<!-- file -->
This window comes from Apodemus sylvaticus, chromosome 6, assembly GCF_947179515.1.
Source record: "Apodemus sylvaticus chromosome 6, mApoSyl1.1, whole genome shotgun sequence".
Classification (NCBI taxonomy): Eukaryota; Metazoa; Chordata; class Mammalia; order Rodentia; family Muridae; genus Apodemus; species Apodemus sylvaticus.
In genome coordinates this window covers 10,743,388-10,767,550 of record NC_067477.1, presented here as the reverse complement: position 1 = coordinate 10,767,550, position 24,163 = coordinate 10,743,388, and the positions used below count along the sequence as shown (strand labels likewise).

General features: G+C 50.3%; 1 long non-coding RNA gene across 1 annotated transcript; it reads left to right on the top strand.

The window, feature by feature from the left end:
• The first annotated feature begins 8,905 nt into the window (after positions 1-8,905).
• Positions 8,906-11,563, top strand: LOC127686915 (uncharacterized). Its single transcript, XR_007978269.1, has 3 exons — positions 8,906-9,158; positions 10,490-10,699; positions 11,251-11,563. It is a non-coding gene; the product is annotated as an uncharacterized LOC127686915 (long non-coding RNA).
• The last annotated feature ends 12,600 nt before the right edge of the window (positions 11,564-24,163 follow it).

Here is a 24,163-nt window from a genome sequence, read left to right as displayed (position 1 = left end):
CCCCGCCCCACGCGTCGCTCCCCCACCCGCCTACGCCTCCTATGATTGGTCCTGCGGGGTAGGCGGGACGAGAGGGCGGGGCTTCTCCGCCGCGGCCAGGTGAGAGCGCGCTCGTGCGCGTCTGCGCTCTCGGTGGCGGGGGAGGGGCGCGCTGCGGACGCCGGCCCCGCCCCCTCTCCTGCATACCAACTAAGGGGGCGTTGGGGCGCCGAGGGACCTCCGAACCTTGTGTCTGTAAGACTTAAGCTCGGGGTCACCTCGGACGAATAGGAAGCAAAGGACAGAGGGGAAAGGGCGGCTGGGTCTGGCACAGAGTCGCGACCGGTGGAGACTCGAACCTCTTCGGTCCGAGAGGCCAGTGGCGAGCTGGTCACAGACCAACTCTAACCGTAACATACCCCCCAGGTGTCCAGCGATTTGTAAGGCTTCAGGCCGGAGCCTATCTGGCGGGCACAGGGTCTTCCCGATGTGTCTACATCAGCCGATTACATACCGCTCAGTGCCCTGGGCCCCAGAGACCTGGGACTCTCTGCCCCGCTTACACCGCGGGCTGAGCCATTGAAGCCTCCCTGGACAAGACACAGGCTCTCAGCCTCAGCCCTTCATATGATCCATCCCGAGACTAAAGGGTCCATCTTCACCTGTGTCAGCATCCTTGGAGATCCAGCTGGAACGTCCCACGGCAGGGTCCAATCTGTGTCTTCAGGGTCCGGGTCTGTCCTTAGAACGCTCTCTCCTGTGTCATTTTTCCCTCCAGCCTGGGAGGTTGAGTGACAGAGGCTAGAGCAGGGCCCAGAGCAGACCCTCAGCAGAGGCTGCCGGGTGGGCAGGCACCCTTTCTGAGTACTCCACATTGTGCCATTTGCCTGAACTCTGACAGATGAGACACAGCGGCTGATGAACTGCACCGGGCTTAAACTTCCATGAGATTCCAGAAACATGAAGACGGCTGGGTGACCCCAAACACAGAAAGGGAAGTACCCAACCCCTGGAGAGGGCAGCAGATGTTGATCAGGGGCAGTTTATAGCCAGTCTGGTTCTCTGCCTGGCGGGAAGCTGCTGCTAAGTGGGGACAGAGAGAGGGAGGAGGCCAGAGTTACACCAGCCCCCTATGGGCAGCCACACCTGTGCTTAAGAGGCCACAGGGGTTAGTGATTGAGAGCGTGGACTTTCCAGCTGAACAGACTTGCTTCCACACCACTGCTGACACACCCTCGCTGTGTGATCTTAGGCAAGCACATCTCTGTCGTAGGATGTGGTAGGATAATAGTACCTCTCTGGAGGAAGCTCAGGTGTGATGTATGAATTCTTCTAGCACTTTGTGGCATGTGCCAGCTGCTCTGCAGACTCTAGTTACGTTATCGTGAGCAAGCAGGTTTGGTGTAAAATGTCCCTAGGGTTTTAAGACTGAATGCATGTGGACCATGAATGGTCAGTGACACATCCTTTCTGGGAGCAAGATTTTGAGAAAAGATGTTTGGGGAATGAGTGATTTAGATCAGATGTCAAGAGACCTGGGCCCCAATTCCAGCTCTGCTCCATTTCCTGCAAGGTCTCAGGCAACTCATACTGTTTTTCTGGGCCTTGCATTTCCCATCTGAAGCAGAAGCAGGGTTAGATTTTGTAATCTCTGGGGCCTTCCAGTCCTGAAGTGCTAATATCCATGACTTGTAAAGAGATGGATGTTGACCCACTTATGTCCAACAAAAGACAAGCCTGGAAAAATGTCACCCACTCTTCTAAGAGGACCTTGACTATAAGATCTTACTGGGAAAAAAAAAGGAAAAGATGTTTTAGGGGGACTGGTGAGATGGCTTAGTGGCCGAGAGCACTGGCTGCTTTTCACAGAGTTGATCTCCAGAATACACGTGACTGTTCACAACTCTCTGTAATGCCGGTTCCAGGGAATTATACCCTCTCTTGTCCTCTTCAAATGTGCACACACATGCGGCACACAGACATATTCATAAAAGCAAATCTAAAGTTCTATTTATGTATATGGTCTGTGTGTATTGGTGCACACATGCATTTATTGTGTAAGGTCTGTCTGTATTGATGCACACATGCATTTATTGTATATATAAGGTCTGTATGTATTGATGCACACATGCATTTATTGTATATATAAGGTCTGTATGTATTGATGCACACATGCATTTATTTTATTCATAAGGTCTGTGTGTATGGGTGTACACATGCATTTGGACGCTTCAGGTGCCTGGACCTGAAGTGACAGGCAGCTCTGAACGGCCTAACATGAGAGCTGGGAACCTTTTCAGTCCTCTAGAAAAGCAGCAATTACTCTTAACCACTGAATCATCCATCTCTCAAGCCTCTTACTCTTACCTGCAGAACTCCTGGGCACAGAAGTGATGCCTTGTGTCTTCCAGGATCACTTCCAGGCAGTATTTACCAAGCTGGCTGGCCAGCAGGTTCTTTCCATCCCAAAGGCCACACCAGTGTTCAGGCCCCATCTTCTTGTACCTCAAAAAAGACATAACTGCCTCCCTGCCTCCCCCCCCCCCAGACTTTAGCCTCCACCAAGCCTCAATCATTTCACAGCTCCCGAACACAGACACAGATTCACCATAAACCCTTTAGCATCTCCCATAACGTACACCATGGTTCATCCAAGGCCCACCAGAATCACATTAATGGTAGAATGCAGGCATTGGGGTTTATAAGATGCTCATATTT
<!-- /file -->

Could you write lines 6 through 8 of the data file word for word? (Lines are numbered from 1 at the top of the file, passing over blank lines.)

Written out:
The window, feature by feature from the left end:
• The first annotated feature begins 8,905 nt into the window (after positions 1-8,905).
• Positions 8,906-11,563, top strand: LOC127686915 (uncharacterized). Its single transcript, XR_007978269.1, has 3 exons — positions 8,906-9,158; positions 10,490-10,699; positions 11,251-11,563. It is a non-coding gene; the product is annotated as an uncharacterized LOC127686915 (long non-coding RNA).